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Volume 38 Issue 10 • July 3 - 9, 2008
now in our 38th season

Heaven and Earth
Bobby Frazier's Nantucket

by Marli Guzzetta

When painting a picture of Nantucket in their minds, most people reach instinctively for the grey to fill in houses and fog, or blue to color the ocean. But island artist Bobby Frazier champions all the juicy and underrepresented hues of the island landscapes he's loved since his mother, Barbara Brown Frazier, painted here as a member of the bygone Arts Colony.

With citrusy reds and oranges, Frazier's newest series is like an inoculation against rickets of the eyes, as he draws out lesser witnessed stories in the Nantucket landscape: a dead tree that stands amid a field of thriving trees at sunset, a moonlight clearing that's opened like a footpath for giants, or a star shooting over a row of dusklit telephone polls standing like sentinels in a field.

"I'm attracted to these open vistas. I do a lot of big sky pictures," said Frazier, who took time off from gardening to chat about the work he's been doing for his upcoming show at Old Spouter. "I'm attracted to high color and high contrast."

Originally from Ayer, Mass., Frazier decamped to Nantucket in the mid-1970s, when he began his career as an oil painter. He's served as the president of the Artist Association of Nantucket and, currently, as its Gallery Director.


Moors Moonlight

Last summer, Frazier explored luminosity with his series of cloudscapes. Though he has returned to the land for his upcoming "Open Land, Open Water" show, he has been studying 19th century Australian impressionists' technique of imagining an elevated perspective on the landscape.

"As a plein air painter, I tend to be at a ground level perspective," Frazier said, "But when you have varying levels of height and depth, you can really move between lighter colors to those deeper purples and blues you get as you move higher and deeper into the landscape."

At the Tom Nevers home he shares with wife and lightship basket artisan Karol, Frazier keeps books on Arthur Streeton and other Australian impressionists handy, alongside sea shells and cookbooks and a sleepy orange cat that rubs his face along stationary legs. Frazier's completed paintings rest in the living room, next to works by centuries of Nantucket artists including his mother.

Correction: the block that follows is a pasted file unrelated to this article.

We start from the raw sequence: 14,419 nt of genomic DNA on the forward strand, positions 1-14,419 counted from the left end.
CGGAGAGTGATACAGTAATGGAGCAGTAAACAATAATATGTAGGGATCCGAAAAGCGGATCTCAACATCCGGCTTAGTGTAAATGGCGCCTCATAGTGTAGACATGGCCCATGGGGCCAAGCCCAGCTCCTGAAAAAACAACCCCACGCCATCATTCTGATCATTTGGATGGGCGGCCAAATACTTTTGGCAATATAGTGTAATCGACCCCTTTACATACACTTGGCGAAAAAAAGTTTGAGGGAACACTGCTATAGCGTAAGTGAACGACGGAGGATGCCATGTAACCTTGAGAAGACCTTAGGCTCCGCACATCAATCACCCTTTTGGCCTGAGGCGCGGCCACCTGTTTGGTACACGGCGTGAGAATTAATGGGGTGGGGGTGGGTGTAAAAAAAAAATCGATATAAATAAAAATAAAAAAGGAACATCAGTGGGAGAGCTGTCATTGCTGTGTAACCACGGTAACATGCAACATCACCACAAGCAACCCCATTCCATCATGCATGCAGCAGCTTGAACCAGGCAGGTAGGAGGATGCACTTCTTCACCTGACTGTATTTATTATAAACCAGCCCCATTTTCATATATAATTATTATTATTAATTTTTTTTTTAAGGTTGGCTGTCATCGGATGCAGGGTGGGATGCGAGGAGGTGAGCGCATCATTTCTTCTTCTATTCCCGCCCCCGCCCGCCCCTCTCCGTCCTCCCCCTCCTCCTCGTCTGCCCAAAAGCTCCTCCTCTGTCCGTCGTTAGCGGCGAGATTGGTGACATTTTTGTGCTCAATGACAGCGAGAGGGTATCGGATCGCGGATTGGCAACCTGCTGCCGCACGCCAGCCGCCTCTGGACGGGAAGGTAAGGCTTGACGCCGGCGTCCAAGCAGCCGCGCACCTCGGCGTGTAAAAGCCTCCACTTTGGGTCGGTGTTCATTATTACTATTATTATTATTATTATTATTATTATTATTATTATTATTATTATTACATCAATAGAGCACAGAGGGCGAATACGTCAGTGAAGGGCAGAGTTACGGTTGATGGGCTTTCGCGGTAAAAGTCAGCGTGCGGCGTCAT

Lately, Frazier has been adopting his mother's palette knife technique, as well as painting on board. "You can really move paint around on the board," he said. "I like that. It's more exciting and allows your texture to move."

Movement is an important component of what Frazier does, both when he puts his brushes to the canvas and beforehand. As a plein air painter, he is intimately acquainted with the island's skin and its seas, trekking out to private vistas to paint, or even just for private time with his wife. After a long day of work, he and Karol will make a break for the harbor and set the sail for a few hours to clear their heads.

Frazier pays extra attention to the movement and structure of the island's lesser-known locales. In "Moors Path and Moonlight," he shares a secret view of a huge pass through a dirt road. "It looks like someone carved this passage out," Frazier said. "I always liked that kind of drama."

Insofar as Frazier appreciates having a unique perspective on Nantucket, it makes sense that he would — after all these years of documenting it — have to begin painting from high vantage points that need to be imagined. This subtle marriage of observation and imagination hints at one of Frazier's other, but lesser known, passions.

A founding member of the Science Fiction Poetry Association, Frazier edited and published The Speculative Poetry Review, one of the earliest magazines of SF poetry. He's also written historical articles on the evolution of science fiction poetry, including a 2005 primer on the Rhysling Awards for the poetry anthology, The Alchemy of Stars, the Rhysling Award Winners Showcase. He has won the Rhysling Award three times — for Best Long Poem in 1994, and for Best Short Poem in 1980 and 1989. A collaborative poem he penned with Bruce Boston, Chronicles of the Mutant Rain Forest, also received first place in the 2006 Locus Online Poetry Poll for Best All-Time Science Fiction, Fantasy, or Horror Poem.

In terms of Frazier's creative process, as small connection exists between his work as a sci-fi writer and the paintings in his "Open Land, Open Water" show.

"As a plein air painter, I'm generally working with what's in front of me," Frazier said. "But with the more recent work, I'm using my imagination to levitate to add distance and that sense of the bigger sky that we all see here, but takes some imagination to paint unless you're hiring a helicopter."

"Bobby's work is very immediate. You can feel through the brush strokes, the energy. It's almost impasto, and that gives it a lively look," said Old Spouter Gallery Kathleen Walsh said. "A lot of people can relate to it. It's a friendly kind of painting. It's approachable."

The artist suspects he will be drawing out more astronomical elements in his work, but in the mean time, he still can't shake the color of the land and sea.

"Now and then, I'll paint a scene downtown, but I really find that I'm attracted to pieces that are out on the moors and on open waters," the artist mused. "There's a lot of subtlety in the Nantucket landscape. And yet also a lot of boldness and color. The juxtaposition inspires me."

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